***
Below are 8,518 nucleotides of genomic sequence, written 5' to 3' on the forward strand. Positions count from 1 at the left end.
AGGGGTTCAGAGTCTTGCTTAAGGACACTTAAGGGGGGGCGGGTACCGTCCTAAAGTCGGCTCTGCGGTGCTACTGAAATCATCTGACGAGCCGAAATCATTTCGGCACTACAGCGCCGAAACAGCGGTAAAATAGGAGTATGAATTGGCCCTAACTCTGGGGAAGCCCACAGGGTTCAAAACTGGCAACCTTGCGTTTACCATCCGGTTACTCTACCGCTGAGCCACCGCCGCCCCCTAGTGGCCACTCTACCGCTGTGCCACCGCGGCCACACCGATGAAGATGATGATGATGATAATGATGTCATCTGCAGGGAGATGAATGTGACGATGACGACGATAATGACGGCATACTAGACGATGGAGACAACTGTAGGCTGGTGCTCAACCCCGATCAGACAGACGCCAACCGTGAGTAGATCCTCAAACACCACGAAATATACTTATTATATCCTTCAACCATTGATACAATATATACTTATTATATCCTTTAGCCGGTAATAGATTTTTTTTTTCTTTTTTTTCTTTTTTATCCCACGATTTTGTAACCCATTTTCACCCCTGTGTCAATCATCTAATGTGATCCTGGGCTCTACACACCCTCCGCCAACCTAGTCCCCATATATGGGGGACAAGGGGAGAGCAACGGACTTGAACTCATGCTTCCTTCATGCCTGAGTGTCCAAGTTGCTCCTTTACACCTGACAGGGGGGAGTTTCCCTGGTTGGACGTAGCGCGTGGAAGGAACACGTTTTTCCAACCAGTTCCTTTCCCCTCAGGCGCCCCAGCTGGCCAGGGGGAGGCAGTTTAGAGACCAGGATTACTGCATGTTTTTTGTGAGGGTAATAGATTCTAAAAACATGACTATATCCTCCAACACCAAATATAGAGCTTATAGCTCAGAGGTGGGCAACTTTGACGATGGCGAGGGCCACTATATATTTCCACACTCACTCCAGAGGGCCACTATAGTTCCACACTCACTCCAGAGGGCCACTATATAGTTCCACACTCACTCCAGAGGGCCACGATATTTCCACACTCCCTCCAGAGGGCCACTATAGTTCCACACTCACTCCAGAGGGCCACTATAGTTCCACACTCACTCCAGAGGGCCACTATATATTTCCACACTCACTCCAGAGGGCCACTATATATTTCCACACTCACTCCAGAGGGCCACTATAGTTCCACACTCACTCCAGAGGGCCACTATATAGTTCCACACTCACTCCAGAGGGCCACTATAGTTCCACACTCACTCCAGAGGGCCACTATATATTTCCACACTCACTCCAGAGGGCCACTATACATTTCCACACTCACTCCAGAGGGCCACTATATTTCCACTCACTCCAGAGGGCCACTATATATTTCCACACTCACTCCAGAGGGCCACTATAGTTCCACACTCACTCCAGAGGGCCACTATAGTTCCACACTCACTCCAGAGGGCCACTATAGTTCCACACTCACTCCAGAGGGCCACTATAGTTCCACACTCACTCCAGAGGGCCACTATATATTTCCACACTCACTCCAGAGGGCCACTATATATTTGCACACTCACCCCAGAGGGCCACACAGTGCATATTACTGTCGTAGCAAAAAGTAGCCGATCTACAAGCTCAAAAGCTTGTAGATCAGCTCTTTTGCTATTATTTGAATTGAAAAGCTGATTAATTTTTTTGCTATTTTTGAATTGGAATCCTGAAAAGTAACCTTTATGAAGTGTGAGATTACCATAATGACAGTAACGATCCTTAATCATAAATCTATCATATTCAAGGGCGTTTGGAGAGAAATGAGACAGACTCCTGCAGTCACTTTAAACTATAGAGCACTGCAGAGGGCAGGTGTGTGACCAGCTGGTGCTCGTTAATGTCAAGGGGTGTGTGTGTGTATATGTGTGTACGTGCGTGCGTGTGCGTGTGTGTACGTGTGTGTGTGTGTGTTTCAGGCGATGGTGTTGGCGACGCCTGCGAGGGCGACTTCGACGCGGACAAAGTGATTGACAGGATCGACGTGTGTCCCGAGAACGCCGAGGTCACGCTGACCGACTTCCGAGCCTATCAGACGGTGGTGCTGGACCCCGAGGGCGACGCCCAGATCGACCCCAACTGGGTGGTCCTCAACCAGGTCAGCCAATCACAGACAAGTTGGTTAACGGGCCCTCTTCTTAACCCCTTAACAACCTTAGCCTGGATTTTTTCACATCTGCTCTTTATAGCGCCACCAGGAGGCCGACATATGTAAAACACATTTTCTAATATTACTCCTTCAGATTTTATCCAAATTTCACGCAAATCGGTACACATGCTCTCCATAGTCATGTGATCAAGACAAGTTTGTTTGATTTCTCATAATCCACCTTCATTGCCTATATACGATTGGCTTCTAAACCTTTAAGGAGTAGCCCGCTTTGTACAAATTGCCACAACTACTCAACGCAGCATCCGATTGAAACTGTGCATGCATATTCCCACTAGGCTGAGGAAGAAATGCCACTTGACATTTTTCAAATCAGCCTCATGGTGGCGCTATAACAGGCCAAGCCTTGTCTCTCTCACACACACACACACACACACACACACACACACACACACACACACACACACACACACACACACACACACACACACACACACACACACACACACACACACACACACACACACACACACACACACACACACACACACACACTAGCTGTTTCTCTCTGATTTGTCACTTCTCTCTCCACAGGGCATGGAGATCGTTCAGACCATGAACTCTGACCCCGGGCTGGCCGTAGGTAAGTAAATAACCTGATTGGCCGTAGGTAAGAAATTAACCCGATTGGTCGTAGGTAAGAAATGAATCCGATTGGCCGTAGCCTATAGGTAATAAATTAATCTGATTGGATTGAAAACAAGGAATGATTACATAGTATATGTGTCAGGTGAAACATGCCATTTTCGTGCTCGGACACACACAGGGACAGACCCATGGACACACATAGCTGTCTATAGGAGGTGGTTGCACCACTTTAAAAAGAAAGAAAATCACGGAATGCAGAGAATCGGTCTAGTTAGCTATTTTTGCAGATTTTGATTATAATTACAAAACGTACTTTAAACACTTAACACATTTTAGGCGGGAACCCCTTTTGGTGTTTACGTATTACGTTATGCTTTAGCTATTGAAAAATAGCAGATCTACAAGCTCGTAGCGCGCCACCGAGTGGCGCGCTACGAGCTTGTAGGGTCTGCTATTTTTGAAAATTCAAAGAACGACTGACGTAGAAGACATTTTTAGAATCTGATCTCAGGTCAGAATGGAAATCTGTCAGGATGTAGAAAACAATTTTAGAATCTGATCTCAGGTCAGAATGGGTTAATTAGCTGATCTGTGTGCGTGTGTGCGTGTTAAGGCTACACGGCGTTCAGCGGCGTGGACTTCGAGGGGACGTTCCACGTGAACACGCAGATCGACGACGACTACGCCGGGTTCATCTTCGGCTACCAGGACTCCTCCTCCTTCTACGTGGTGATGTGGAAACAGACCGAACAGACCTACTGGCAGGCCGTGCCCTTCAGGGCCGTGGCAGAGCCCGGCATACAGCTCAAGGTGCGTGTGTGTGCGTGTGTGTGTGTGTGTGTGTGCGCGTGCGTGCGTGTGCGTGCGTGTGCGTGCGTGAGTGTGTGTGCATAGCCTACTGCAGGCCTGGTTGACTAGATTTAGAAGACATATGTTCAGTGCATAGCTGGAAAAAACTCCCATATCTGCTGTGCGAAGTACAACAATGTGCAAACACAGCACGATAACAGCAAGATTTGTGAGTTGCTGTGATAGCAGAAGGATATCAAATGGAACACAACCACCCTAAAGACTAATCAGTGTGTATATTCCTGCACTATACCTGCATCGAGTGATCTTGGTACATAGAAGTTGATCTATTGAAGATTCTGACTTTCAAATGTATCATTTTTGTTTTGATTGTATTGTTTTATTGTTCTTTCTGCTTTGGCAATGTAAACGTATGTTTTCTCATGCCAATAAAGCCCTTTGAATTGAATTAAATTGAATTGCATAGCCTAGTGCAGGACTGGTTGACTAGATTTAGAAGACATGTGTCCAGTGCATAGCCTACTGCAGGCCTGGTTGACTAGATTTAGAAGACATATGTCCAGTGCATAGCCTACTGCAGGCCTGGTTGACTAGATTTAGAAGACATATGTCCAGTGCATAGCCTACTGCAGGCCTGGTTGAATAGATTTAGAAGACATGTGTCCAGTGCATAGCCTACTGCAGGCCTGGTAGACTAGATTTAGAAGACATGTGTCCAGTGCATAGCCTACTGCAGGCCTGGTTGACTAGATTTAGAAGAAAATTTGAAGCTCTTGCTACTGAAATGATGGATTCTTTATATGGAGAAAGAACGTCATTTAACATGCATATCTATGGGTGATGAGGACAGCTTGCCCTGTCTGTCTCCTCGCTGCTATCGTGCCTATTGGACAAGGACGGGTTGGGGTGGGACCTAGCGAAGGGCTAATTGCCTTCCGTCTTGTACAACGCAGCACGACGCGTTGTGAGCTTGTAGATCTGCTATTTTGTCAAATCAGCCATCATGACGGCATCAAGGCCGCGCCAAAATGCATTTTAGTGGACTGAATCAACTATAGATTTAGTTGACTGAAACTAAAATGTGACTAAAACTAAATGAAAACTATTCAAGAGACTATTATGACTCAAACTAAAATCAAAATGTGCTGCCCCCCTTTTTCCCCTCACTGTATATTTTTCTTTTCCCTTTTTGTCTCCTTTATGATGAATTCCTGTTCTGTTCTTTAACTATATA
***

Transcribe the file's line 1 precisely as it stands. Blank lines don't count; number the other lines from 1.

Below are 8,518 nucleotides of genomic sequence, written 5' to 3' on the forward strand. Positions count from 1 at the left end.